Here’s the biggest problem for Sinn Féin and for civic nationalism in Northern Ireland: no matter how many conferences or unity projects or reports or statements it may organise or issue on the subject, the final decision on a Border poll still rests with the British secretary of state. Indeed, the 1998 Belfast Agreement is very specific:
“The secretary of state may by order direct the holding of a poll for the purposes of section 1 on a date specified in the order . . . [and] . . . shall exercise the power . . . if at any time it appears likely to him that a majority of those voting would express a wish that Northern Ireland should cease to be part of the United Kingdom and form part of a united Ireland.”
The problem is that there is nothing in the agreement defining “likely” or setting out the evidence and circumstances by which a secretary of state (and there have been 12 since 1998) might conclude that a majority for a united Ireland is likely. For example, right now the Assembly doesn’t contain a majority of unionists; unionists don’t return a majority of MPs to Westminster; and a slim majority of the 462 local councillors in NI are non-unionist. Given those figures couldn’t it reasonably be concluded there would be a likelihood (certainly a possibility) of unionists not winning a Border poll?
What evidence would convince a secretary of state? SF as the largest party in the Assembly, a SF first minister and a further decline in unionist numbers in the Assembly? A series of opinion polls suggesting the pro-union vote is hovering at or just above 50 per cent? A majority vote in the Assembly asking for a Border poll? The leaders of the non-unionist parties (with a collective vote greater than the unionist vote) asking for a poll?
Unionists take considerable comfort from the vagueness of the agreement; their key figures dismissing calls for a poll with a variation on “the conditions under which a poll can be called haven’t been met”. Yet there only is one condition: if the secretary of state thinks a united Ireland outcome is likely. But what happens if he wakes up one morning and decides it is likely? What happens if he decides to put a bit of pressure on troublesome unionism and threatens it with a poll? Vagueness is always a two-edged sword. And, as we know from serial crises with the peace process, constructive ambiguity (a fancy-pants term for vagueness) is a particularly destructive element of any agreement.
Vagueness is always a two-edged sword
Since the Brexit result in 2016 (one of those occasional “England’s misfortune is Ireland’s opportunity” moments), SF in particular and a regenerated civic nationalism in general has been pushing the secretary of state to define “likely”. Colin Harvey, professor of human rights law at Queen’s University Belfast, wrote to Brandon Lewis on January 19th : “ . . . Could you provide details of . . . reasonable factors and the objective, reliable and empirical information you use to determine whether it appears likely . . . a majority of those voting would express a wish that Northern Ireland should cease to be part of the United Kingdom and form part of a united Ireland . . . and could you also explain how you keep this assessment under review and what discussions you intend to hold with the Irish Government?”
Lewis will be reluctant to provide this information. Partly because he doesn’t want SF to know; and partly because he doesn’t want to spook elements of unionism, who would claim he was simply making life easier for those pushing for a Border poll. But I’m not sure how much longer he (although it is, of course, the British government) can withhold the information. There is a building consensus that a Border poll is coming (a Sunday Times poll on January 24th suggested a slim majority in NI supported one) and a recent speech by Taoiseach Micheál Martin – in which he introduced the shared island dialogues – also hinted at preparation for a poll in five years or so.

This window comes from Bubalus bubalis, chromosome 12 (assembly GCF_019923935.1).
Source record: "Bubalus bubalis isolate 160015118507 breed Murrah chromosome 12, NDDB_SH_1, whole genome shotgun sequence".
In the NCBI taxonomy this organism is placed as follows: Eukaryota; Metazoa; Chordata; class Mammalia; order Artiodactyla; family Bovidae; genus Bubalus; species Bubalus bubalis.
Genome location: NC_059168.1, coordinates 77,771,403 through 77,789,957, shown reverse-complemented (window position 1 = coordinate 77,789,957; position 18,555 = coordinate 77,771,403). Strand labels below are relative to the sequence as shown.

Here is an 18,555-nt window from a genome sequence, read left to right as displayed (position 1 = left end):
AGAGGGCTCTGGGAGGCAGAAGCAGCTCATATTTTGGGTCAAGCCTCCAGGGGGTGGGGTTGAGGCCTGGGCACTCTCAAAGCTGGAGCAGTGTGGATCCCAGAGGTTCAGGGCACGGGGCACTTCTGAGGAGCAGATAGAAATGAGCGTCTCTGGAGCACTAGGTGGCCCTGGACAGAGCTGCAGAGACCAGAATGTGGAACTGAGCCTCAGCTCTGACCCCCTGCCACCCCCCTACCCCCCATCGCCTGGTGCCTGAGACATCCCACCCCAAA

The Irish Government has skin in the game, obviously, because any poll in NI would have to be accompanied by one in the Republic. That being the case, I would be very surprised if Martin wasn’t already aware of the definition of “likely”; but I’d also be surprised if he wants it put in the public domain too soon. Neither government has any interest in allowing SF sight of that particular road map.
That said, the question isn’t going to go away. The NI protocol (the constitutional granny-flat status and the tensions it has created) and the possibility of Scotland leaving the UK (a huge result for the Scottish National Party in the elections due in May could force Boris Johnson’s hand on a second referendum) will ensure the question remains to the fore. The results of the next Assembly election (due in spring 2022) will have a bearing. As will the outworkings of Brexit over the next couple of years.
The British government will buckle under pressure and set out the definition of `likely' sooner rather than later
It seems likely to me the British government, as it has done so often before, will buckle under pressure and set out the definition of “likely” sooner rather than later. In one sense it will make little difference to SF, which has been preparing for the poll for years. Ironically, though, the information, provided early, could actually be of benefit to unionism. Surely it’s better to know what could trigger a poll – and get busy with the necessary policy/strategy preparation – than suddenly being bounced into one? Unless being bounced into one is the preferred option of the British government. I wouldn’t put anything past Johnson.